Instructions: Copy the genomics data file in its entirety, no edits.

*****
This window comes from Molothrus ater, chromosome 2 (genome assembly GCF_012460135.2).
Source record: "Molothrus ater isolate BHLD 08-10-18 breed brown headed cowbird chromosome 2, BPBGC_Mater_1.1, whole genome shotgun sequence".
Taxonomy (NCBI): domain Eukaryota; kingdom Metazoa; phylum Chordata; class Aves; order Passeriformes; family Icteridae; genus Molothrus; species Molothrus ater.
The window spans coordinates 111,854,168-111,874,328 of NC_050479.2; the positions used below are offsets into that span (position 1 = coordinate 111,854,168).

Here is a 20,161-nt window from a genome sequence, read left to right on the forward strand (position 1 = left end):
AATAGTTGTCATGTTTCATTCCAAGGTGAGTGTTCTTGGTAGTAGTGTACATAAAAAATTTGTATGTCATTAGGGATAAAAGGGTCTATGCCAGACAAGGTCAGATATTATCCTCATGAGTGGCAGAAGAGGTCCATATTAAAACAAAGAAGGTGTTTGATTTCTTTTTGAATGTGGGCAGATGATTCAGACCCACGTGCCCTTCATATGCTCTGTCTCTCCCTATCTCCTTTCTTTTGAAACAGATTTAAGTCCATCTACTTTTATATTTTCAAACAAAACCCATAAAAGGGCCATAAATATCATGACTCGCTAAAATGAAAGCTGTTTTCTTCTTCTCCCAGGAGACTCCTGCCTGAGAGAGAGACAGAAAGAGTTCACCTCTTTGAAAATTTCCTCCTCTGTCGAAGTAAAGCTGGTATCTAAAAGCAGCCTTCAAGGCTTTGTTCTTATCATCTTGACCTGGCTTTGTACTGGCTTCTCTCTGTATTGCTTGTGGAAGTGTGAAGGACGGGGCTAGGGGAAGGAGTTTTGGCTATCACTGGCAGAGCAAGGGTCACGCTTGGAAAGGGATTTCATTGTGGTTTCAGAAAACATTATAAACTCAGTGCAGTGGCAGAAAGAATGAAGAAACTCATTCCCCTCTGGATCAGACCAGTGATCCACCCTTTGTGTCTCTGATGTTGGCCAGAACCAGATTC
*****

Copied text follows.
This window comes from Molothrus ater, chromosome 2 (genome assembly GCF_012460135.2).
Source record: "Molothrus ater isolate BHLD 08-10-18 breed brown headed cowbird chromosome 2, BPBGC_Mater_1.1, whole genome shotgun sequence".
Taxonomy (NCBI): domain Eukaryota; kingdom Metazoa; phylum Chordata; class Aves; order Passeriformes; family Icteridae; genus Molothrus; species Molothrus ater.
The window spans coordinates 111,854,168-111,874,328 of NC_050479.2; the positions used below are offsets into that span (position 1 = coordinate 111,854,168).

Here is a 20,161-nt window from a genome sequence, read left to right on the forward strand (position 1 = left end):
AATAGTTGTCATGTTTCATTCCAAGGTGAGTGTTCTTGGTAGTAGTGTACATAAAAAATTTGTATGTCATTAGGGATAAAAGGGTCTATGCCAGACAAGGTCAGATATTATCCTCATGAGTGGCAGAAGAGGTCCATATTAAAACAAAGAAGGTGTTTGATTTCTTTTTGAATGTGGGCAGATGATTCAGACCCACGTGCCCTTCATATGCTCTGTCTCTCCCTATCTCCTTTCTTTTGAAACAGATTTAAGTCCATCTACTTTTATATTTTCAAACAAAACCCATAAAAGGGCCATAAATATCATGACTCGCTAAAATGAAAGCTGTTTTCTTCTTCTCCCAGGAGACTCCTGCCTGAGAGAGAGACAGAAAGAGTTCACCTCTTTGAAAATTTCCTCCTCTGTCGAAGTAAAGCTGGTATCTAAAAGCAGCCTTCAAGGCTTTGTTCTTATCATCTTGACCTGGCTTTGTACTGGCTTCTCTCTGTATTGCTTGTGGAAGTGTGAAGGACGGGGCTAGGGGAAGGAGTTTTGGCTATCACTGGCAGAGCAAGGGTCACGCTTGGAAAGGGATTTCATTGTGGTTTCAGAAAACATTATAAACTCAGTGCAGTGGCAGAAAGAATGAAGAAACTCATTCCCCTCTGGATCAGACCAGTGATCCACCCTTTGTGTCTCTGATGTTGGCCAGAACCAGATTC